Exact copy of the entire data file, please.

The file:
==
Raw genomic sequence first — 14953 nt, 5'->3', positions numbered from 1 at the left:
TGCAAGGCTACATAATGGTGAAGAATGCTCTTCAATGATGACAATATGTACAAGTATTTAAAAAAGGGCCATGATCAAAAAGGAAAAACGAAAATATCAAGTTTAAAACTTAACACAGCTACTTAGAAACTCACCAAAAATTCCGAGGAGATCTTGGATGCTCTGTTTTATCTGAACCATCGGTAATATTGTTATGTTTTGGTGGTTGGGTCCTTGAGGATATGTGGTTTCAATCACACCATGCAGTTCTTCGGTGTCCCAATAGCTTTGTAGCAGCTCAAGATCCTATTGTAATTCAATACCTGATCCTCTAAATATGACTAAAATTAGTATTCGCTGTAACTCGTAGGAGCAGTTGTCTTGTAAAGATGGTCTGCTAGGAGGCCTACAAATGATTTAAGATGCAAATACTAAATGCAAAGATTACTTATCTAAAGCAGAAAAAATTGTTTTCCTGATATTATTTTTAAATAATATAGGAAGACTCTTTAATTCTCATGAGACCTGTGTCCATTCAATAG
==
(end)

Raw genomic sequence first — 14953 nt, 5'->3', positions numbered from 1 at the left:
TGCAAGGCTACATAATGGTGAAGAATGCTCTTCAATGATGACAATATGTACAAGTATTTAAAAAAGGGCCATGATCAAAAAGGAAAAACGAAAATATCAAGTTTAAAACTTAACACAGCTACTTAGAAACTCACCAAAAATTCCGAGGAGATCTTGGATGCTCTGTTTTATCTGAACCATCGGTAATATTGTTATGTTTTGGTGGTTGGGTCCTTGAGGATATGTGGTTTCAATCACACCATGCAGTTCTTCGGTGTCCCAATAGCTTTGTAGCAGCTCAAGATCCTATTGTAATTCAATACCTGATCCTCTAAATATGACTAAAATTAGTATTCGCTGTAACTCGTAGGAGCAGTTGTCTTGTAAAGATGGTCTGCTAGGAGGCCTACAAATGATTTAAGATGCAAATACTAAATGCAAAGATTACTTATCTAAAGCAGAAAAAATTGTTTTCCTGATATTATTTTTAAATAATATAGGAAGACTCTTTAATTCTCATGAGACCTGTGTCCATTCAATAG